Rising seas to reshape our coast

There’s a global battle going on about how we see ourselves, how interact with each other, and how we live our lives. An optimist might call it a realigning. As someone who falls into the optimist camp, I like the second option.

But if you read the news, it seems pessimists have all the firepower.

Consider Egypt. After winning a major victory last year in the ouster of now-former president Hosni Mubarak —  all but a dictator — the country suffered a setback as their high court disbanded the new democratically elected parliament and re-instituted military rule. Much of the efforts of protesters who died and suffered, erased with a stroke of the pen.

Or, consider our environment. For the most part, the human race treats the planet like crap, and the earth is beginning to show symptoms of that abuse.

One of the most worrisome symptoms is the rise in sea level caused by the melting of polar ice. This should have the rapt attention of most Californians. Much of the California coastline is subsiding due to geographical forces, meaning it’s in even greater danger than the rest of the country to go submarine in the not-so-distant future.

According to a study released by the National Academy of Sciences, areas like parts of Marin County could have less than 100 years before they’re underwater. With an estimated sea level rise of 1 foot in the next 20 years, 2 feet by 2050, and as much as 5 feet by 2100, Bay-hugging areas like both San Francisco and Oakland’s airport could find themselves threatened.

And guess what? With advancements in anti-aging science, many of us might actually be around to see the whole coast go under.

If the world suffered the catastrophic loss of massive ice shelves like Greenland, sea rises in the 20-25 foot range would be, to say the least, a game-changer.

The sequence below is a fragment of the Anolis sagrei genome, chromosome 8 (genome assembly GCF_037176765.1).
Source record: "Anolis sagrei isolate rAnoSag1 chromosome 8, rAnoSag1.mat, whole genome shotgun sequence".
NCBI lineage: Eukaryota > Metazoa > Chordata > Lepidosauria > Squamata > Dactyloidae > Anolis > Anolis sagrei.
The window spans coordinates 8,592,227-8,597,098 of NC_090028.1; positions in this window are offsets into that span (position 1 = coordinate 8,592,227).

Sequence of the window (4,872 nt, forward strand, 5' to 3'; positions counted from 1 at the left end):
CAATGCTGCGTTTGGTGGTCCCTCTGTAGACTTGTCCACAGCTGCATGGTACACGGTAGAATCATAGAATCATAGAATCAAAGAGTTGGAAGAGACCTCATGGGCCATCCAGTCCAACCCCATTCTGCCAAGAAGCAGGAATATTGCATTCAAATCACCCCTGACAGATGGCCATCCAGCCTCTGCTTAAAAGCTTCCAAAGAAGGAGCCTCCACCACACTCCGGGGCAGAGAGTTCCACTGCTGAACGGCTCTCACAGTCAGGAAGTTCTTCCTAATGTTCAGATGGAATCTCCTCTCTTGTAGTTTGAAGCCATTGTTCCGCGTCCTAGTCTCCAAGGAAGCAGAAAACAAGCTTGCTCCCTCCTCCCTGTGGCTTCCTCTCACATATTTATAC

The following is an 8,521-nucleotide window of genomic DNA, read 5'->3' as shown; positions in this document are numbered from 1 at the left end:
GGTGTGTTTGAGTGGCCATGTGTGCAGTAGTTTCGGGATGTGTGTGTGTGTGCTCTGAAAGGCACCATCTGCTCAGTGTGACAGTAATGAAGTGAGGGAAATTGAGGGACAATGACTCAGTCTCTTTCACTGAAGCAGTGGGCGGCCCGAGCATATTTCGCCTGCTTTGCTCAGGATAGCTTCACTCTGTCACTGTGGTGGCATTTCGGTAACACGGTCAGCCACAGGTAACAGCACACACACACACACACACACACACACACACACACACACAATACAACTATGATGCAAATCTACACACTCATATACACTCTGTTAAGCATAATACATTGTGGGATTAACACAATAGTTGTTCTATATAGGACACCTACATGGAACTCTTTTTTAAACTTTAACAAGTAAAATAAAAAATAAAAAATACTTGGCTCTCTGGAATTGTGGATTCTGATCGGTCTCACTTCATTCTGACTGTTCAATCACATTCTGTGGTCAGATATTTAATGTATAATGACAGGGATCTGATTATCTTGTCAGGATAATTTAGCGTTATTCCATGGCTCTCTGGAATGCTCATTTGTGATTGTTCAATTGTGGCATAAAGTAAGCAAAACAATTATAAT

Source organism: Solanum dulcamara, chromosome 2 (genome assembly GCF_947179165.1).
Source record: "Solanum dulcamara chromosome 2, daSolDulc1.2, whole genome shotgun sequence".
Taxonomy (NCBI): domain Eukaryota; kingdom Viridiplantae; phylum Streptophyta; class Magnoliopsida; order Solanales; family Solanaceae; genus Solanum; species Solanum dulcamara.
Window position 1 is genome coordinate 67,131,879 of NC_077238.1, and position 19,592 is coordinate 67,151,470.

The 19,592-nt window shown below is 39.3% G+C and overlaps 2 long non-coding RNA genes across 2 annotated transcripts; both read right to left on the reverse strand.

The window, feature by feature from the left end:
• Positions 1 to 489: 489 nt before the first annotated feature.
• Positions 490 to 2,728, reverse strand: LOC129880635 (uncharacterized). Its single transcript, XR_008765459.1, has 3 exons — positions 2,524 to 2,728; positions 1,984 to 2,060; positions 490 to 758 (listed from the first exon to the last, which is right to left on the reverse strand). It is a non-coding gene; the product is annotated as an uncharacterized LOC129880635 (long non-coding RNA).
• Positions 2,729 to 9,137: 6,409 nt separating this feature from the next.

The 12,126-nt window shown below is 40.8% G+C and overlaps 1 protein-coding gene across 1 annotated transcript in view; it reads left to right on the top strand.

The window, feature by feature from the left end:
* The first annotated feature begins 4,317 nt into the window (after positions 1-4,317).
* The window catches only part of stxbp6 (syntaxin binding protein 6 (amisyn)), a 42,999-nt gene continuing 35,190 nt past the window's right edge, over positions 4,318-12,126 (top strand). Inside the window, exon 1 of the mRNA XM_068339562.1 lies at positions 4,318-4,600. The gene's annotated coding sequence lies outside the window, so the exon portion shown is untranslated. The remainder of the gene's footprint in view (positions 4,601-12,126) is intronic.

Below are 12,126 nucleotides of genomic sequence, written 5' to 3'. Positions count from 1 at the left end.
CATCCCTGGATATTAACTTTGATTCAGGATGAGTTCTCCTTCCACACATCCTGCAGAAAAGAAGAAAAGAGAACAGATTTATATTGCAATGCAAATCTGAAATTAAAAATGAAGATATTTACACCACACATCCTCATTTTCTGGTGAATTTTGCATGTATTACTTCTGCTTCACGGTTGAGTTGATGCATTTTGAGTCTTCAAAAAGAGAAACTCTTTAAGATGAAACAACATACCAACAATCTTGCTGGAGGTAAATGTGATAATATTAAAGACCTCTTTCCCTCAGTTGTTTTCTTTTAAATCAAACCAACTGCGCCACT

Creative cartographers at Urban Life Signs and Burrito Justice have produced sea-level rise maps of San Francisco in both 25-foot and 200-foot varieties.

The 200-foot rise map, entitled “San Francisco Archipelago,” showcases BJ’s wry yet meticulous sense of San Francisco humor. Only a harbor and a craggy handful of islands lie East of the “Bay of Castro.”

The 25-foot map, though, is frighteningly reminiscent of maps of San Francisco from the 1850s and 1860s, with much of the Financial District submerged, and bayside property extending well into the Mission.

The Bay has already risen 7 inches in the last 100 years. And coastal areas have already seen foreboding signals of the future, like the seven houses in Pacifica that fell into the sea. Last year, the Bay Area Conservation and Development Commission signaled the seriousness of the situation by requiring developers to begin taking sea level rise into account as they plan projects on the shoreline.

But that’s all so pessimistic.  The truth is, most predictions are based on projections of what the world will look like if things continue exactly as they are now. We all know how quickly things can change, making obsolete a long-established way of thinking.

That’s not just optimism — it’s rational. Of course, if that doesn’t happen — or if things turn out to be even worse than projected — we’ll have to hope engineers come up with better ways to hold back the sea, or just get used to going to work in a paddle boat.